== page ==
Surgeon General's next tobacco report to get Web 2.0 push
Plans include delivery via social-networking sites, mobile devices
Officials at the Centers for Disease Control and Prevention are hoping the Surgeon General’s 2009 report on tobacco — the first under the Obama administration — will go viral.
CDC plans to hire a digital marketing company to develop a strategy for publicizing the report through popular social-networking applications, according to a notice posted on the Federal Business Opportunities Web site.
The report is intended for a variety of people, including consumers, health care professionals and policy-makers. The winning contractor will tailor messages for each audience for delivery via Web sites and mobile devices.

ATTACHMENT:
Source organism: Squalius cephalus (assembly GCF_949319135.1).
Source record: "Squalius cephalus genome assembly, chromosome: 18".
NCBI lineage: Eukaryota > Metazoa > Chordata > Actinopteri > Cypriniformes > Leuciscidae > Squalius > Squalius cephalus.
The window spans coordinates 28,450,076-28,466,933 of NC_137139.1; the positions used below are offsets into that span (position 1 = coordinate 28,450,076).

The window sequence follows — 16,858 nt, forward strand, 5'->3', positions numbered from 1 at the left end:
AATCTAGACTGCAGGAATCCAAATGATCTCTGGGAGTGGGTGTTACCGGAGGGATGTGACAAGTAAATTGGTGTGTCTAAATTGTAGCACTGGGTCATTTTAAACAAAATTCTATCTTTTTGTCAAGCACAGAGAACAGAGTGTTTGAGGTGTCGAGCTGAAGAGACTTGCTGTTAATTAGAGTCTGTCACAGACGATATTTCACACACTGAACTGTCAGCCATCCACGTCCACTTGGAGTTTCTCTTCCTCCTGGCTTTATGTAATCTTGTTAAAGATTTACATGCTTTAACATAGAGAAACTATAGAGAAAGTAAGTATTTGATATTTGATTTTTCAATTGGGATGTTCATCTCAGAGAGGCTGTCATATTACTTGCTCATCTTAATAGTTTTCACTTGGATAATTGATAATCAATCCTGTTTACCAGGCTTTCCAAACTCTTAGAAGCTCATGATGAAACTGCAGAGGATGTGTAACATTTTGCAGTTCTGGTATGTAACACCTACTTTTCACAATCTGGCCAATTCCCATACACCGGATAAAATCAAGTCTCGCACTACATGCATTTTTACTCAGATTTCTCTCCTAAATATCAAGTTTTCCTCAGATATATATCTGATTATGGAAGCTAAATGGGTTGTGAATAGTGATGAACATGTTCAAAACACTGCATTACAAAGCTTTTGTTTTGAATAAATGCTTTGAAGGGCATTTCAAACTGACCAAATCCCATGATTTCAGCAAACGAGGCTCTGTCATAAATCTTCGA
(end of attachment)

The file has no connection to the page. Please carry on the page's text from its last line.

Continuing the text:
Agency officials hope “to reach modern audiences that prefer to receive news, health and other information through Internet sites such as Facebook, Twitter and MySpace through multiple devices, including mobile phones,” the notice states.
CDC’s mobile strategy calls for delivering audio, video and picture messages to devices such as iPhones, BlackBerrys and other personal digital assistants.
The contractor will also develop audience-specific Web feeds and devise ways to make it easy for people to share the information with others.
CDC plans to break out content modules from the report, and the contractor must code the modules so they can be shared on social media sites. The company must also have the ability to code content in Extensible Markup Language and format those documents into a Really Simple Syndication format.
CDC officials also want to measure the impact of the campaign in terms of the public’s awareness about the report and its key findings.
Doug Beizer is a staff writer for Federal Computer Week.